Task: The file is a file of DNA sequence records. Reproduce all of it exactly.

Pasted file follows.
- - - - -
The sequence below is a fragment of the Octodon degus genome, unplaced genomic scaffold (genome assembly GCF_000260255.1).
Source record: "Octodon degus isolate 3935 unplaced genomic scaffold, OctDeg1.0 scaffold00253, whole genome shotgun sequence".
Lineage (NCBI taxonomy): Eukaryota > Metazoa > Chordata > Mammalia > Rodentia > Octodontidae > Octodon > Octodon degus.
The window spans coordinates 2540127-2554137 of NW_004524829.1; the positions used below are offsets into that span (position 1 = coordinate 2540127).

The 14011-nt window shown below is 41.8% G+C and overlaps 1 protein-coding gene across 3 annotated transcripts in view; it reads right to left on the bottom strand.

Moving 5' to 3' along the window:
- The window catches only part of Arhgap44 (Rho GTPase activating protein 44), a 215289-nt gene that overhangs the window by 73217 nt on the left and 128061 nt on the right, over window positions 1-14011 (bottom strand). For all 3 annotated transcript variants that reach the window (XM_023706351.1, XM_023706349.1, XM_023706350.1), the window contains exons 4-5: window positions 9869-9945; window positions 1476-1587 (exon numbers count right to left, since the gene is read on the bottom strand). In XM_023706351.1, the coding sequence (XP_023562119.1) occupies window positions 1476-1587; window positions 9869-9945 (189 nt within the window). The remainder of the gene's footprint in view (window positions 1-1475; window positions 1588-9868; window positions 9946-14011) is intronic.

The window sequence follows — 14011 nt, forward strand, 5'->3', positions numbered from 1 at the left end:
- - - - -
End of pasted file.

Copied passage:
The sequence below is a fragment of the Octodon degus genome, unplaced genomic scaffold (genome assembly GCF_000260255.1).
Source record: "Octodon degus isolate 3935 unplaced genomic scaffold, OctDeg1.0 scaffold00253, whole genome shotgun sequence".
Lineage (NCBI taxonomy): Eukaryota > Metazoa > Chordata > Mammalia > Rodentia > Octodontidae > Octodon > Octodon degus.
The window spans coordinates 2540127-2554137 of NW_004524829.1; the positions used below are offsets into that span (position 1 = coordinate 2540127).

The 14011-nt window shown below is 41.8% G+C and overlaps 1 protein-coding gene across 3 annotated transcripts in view; it reads right to left on the bottom strand.

Moving 5' to 3' along the window:
- The window catches only part of Arhgap44 (Rho GTPase activating protein 44), a 215289-nt gene that overhangs the window by 73217 nt on the left and 128061 nt on the right, over window positions 1-14011 (bottom strand). For all 3 annotated transcript variants that reach the window (XM_023706351.1, XM_023706349.1, XM_023706350.1), the window contains exons 4-5: window positions 9869-9945; window positions 1476-1587 (exon numbers count right to left, since the gene is read on the bottom strand). In XM_023706351.1, the coding sequence (XP_023562119.1) occupies window positions 1476-1587; window positions 9869-9945 (189 nt within the window). The remainder of the gene's footprint in view (window positions 1-1475; window positions 1588-9868; window positions 9946-14011) is intronic.

The window sequence follows — 14011 nt, forward strand, 5'->3', positions numbered from 1 at the left end: